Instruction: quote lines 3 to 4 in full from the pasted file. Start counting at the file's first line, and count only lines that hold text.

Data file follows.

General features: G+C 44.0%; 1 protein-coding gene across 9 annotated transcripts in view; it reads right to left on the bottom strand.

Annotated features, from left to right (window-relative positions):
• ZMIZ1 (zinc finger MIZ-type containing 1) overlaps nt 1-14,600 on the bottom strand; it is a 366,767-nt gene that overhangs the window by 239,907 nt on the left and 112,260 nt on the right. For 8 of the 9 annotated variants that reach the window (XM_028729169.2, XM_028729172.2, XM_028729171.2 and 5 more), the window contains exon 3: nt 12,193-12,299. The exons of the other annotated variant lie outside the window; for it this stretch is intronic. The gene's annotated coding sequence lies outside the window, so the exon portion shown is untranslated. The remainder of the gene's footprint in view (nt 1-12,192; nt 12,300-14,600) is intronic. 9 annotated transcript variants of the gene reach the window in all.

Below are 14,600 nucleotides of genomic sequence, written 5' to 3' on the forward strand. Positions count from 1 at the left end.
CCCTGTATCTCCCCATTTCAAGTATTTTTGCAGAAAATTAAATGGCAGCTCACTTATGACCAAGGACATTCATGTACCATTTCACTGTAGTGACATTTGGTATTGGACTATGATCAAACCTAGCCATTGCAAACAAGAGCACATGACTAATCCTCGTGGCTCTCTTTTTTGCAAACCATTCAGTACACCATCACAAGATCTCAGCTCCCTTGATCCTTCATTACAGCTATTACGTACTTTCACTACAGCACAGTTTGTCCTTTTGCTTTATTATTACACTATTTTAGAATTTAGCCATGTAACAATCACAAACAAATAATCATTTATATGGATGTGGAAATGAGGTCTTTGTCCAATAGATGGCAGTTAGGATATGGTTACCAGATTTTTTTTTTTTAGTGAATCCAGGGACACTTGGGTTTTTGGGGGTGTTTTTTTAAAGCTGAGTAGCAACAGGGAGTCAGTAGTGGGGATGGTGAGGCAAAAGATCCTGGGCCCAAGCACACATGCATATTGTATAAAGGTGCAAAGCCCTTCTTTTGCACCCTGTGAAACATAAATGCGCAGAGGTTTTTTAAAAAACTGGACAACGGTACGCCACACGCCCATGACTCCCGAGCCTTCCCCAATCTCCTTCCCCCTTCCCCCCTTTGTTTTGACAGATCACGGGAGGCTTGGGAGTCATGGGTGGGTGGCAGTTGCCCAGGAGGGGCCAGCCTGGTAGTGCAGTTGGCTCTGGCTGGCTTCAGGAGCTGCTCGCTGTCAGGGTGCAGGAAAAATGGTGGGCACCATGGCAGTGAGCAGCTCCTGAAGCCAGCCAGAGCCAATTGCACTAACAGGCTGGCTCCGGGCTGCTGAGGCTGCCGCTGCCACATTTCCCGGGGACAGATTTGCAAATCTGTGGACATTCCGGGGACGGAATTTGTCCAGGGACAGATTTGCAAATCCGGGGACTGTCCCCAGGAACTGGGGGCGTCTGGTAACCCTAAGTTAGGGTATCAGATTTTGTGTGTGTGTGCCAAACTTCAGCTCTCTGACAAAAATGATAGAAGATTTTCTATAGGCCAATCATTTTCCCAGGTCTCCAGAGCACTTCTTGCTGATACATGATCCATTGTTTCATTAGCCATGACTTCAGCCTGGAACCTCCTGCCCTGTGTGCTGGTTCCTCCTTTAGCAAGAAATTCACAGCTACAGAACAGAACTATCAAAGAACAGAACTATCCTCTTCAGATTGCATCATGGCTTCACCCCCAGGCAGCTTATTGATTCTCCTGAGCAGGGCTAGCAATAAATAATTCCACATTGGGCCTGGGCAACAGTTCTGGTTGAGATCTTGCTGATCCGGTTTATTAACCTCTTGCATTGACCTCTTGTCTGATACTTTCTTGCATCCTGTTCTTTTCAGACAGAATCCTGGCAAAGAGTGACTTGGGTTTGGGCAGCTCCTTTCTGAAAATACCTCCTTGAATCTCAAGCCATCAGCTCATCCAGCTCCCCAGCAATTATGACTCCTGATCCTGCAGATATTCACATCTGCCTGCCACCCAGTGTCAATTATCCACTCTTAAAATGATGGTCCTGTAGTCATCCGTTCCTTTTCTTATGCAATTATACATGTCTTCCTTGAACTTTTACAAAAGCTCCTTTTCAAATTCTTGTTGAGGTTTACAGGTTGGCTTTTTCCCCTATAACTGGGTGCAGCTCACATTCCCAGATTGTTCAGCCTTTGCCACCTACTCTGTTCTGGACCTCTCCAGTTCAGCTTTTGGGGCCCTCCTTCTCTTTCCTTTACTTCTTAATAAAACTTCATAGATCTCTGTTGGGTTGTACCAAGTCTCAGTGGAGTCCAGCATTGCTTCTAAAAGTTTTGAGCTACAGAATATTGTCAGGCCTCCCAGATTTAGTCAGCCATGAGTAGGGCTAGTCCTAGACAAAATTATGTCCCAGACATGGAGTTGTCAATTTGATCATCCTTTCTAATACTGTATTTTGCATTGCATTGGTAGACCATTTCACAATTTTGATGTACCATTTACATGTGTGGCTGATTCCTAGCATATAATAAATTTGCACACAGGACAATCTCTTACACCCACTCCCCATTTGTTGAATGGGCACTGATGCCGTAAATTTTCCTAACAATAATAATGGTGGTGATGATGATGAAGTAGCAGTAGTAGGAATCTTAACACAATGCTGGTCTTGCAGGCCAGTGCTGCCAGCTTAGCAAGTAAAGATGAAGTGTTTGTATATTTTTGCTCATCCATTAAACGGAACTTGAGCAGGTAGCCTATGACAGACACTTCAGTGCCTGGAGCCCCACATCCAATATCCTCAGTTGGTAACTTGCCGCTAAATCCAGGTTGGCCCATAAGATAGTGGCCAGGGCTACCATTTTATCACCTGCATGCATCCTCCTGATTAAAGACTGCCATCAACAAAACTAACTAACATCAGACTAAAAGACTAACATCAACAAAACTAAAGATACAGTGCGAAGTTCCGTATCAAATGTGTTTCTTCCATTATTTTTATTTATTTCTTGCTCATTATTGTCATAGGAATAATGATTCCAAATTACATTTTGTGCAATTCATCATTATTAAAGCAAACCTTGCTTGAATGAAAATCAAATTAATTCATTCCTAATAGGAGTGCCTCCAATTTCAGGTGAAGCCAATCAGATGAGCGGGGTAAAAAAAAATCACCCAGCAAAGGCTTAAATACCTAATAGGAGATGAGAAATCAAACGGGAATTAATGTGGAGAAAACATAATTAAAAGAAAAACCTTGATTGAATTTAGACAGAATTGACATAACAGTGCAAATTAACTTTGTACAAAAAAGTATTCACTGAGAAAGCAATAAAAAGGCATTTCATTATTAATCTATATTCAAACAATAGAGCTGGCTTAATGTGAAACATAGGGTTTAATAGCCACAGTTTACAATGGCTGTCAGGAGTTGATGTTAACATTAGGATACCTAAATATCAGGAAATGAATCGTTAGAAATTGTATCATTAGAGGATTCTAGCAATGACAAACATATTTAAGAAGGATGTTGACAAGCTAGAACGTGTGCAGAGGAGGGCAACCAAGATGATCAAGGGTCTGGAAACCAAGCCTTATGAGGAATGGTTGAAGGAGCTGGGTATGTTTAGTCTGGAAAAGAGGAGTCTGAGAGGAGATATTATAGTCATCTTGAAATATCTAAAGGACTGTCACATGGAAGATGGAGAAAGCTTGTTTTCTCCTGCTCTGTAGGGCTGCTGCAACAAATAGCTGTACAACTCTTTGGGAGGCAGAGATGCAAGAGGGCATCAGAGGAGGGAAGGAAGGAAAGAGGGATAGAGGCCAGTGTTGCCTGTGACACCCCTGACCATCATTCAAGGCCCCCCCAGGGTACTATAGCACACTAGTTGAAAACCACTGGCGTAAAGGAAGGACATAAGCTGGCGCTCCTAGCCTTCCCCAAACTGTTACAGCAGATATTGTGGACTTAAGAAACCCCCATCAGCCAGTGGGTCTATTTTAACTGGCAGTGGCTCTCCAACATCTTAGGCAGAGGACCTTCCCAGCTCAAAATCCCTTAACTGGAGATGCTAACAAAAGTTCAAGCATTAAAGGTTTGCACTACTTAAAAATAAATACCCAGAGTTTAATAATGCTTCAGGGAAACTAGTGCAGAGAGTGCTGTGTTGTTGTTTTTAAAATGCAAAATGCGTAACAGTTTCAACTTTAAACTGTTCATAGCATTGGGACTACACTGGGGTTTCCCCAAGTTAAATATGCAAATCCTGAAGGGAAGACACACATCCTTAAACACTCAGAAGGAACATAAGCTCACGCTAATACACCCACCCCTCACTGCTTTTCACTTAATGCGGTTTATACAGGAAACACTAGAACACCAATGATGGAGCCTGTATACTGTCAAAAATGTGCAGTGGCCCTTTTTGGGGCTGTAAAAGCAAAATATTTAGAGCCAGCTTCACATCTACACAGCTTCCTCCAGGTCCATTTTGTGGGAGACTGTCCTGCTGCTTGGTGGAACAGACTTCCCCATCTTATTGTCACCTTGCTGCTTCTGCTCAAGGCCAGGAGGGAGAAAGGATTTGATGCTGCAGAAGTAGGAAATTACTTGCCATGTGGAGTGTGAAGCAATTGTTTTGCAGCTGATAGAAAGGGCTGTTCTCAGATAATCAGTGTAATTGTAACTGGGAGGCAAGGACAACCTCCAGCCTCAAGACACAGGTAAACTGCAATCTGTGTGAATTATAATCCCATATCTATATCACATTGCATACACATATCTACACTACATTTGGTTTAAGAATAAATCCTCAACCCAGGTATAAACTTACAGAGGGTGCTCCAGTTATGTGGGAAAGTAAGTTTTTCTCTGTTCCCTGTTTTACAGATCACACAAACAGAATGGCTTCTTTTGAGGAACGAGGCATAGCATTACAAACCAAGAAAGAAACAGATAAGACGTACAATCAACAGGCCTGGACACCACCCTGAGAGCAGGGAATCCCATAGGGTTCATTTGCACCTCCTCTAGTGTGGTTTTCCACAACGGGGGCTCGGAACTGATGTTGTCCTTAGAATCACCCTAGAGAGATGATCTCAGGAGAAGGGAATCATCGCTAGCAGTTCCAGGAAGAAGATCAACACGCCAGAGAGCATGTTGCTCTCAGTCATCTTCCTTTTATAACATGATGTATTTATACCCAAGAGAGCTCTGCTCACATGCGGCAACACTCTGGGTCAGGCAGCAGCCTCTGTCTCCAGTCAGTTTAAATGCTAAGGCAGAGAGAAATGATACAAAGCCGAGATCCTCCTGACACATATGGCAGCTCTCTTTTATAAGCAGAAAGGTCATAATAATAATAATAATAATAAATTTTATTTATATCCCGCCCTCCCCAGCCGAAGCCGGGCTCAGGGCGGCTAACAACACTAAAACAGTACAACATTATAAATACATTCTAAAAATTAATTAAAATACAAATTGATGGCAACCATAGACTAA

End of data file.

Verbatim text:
• ZMIZ1 (zinc finger MIZ-type containing 1) overlaps nt 1-14,600 on the bottom strand; it is a 366,767-nt gene that overhangs the window by 239,907 nt on the left and 112,260 nt on the right. For 8 of the 9 annotated variants that reach the window (XM_028729169.2, XM_028729172.2, XM_028729171.2 and 5 more), the window contains exon 3: nt 12,193-12,299. The exons of the other annotated variant lie outside the window; for it this stretch is intronic. The gene's annotated coding sequence lies outside the window, so the exon portion shown is untranslated. The remainder of the gene's footprint in view (nt 1-12,192; nt 12,300-14,600) is intronic. 9 annotated transcript variants of the gene reach the window in all.

Below are 14,600 nucleotides of genomic sequence, written 5' to 3' on the forward strand. Positions count from 1 at the left end.